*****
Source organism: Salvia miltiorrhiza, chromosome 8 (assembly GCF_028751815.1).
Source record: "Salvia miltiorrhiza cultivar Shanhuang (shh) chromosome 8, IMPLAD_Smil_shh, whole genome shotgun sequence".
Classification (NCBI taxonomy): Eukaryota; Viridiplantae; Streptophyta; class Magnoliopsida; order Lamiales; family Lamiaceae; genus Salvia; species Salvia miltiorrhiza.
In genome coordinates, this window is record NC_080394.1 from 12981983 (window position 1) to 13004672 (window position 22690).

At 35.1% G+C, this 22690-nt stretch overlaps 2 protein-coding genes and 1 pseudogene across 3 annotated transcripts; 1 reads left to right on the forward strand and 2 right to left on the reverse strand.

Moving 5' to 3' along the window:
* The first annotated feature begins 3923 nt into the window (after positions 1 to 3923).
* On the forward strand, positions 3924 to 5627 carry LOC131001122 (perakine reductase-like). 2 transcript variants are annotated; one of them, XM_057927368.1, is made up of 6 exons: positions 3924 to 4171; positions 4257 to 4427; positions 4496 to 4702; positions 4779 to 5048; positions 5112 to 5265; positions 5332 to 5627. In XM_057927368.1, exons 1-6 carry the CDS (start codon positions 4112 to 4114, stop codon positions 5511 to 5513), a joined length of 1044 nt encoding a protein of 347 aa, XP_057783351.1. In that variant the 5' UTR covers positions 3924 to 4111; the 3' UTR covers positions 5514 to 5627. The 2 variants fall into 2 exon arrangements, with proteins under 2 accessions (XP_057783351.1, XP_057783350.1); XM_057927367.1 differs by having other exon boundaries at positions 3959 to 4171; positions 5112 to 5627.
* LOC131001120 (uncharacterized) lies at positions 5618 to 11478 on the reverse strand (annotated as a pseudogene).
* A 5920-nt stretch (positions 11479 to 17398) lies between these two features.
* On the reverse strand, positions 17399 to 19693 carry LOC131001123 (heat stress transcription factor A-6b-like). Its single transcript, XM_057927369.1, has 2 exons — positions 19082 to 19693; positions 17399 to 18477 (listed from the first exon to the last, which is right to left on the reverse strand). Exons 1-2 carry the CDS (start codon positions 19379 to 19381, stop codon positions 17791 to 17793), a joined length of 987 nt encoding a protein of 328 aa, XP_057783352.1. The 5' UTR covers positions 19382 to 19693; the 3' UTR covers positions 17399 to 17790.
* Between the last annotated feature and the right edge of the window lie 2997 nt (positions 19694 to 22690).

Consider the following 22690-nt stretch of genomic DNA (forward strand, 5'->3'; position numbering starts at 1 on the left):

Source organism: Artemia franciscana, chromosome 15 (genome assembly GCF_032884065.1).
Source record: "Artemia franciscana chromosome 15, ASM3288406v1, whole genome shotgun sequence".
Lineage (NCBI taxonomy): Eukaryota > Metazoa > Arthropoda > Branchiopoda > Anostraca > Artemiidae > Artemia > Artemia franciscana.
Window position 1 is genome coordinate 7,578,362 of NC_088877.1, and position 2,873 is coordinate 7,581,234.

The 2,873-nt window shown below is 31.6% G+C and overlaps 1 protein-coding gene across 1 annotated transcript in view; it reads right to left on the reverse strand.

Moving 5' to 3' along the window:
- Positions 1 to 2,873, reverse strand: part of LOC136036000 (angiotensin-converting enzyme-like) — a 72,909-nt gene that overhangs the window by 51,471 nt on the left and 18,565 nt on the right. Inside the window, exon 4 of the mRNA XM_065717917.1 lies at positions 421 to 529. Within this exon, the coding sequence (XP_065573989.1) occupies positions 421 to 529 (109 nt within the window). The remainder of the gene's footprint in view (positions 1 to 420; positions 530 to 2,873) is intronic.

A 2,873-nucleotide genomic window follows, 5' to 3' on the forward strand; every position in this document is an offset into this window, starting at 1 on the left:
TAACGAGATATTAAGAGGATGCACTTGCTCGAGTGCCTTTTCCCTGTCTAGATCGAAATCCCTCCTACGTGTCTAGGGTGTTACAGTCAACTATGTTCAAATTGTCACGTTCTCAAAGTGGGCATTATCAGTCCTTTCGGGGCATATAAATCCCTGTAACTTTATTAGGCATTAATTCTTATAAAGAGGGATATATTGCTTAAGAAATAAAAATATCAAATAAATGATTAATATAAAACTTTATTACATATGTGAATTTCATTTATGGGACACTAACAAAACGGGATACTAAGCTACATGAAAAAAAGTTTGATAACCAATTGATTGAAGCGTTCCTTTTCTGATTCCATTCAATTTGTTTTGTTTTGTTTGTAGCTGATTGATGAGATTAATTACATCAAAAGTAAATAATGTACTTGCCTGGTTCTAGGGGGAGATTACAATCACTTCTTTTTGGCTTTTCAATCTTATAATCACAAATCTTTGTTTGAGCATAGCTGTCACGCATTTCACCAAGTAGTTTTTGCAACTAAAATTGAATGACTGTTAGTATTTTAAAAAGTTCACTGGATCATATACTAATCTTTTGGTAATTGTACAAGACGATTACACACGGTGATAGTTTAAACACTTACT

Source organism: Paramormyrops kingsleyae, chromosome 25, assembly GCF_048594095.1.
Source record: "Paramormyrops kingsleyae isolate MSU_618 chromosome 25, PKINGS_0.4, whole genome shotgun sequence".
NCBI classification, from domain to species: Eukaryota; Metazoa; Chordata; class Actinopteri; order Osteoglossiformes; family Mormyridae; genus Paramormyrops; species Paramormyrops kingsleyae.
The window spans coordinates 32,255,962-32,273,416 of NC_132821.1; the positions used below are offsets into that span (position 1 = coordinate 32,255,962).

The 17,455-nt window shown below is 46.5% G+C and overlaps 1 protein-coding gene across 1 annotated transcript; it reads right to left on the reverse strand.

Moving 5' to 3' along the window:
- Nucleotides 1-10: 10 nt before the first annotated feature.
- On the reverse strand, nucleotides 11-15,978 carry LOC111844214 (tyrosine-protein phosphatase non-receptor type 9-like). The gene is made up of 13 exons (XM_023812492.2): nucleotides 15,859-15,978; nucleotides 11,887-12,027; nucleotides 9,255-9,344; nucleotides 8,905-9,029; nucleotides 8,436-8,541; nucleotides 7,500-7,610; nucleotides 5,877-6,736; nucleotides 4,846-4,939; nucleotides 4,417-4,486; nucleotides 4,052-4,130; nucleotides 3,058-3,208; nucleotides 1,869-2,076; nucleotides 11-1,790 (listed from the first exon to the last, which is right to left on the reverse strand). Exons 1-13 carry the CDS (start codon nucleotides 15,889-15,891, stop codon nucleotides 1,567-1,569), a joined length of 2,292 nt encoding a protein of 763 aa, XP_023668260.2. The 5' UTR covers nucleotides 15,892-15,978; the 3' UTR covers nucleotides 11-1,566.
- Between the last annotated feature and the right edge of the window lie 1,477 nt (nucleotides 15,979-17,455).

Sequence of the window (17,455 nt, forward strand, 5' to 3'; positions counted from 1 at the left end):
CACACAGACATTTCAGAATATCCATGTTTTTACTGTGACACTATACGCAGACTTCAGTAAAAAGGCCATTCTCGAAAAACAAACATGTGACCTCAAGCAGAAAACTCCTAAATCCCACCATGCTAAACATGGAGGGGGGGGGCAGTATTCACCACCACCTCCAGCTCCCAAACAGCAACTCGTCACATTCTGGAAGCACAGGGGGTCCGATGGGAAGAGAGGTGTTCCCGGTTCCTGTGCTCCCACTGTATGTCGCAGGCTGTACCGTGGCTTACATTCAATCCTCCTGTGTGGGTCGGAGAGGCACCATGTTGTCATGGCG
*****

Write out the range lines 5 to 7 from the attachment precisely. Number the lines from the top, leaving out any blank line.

At 35.1% G+C, this 22690-nt stretch overlaps 2 protein-coding genes and 1 pseudogene across 3 annotated transcripts; 1 reads left to right on the forward strand and 2 right to left on the reverse strand.

Moving 5' to 3' along the window:
* The first annotated feature begins 3923 nt into the window (after positions 1 to 3923).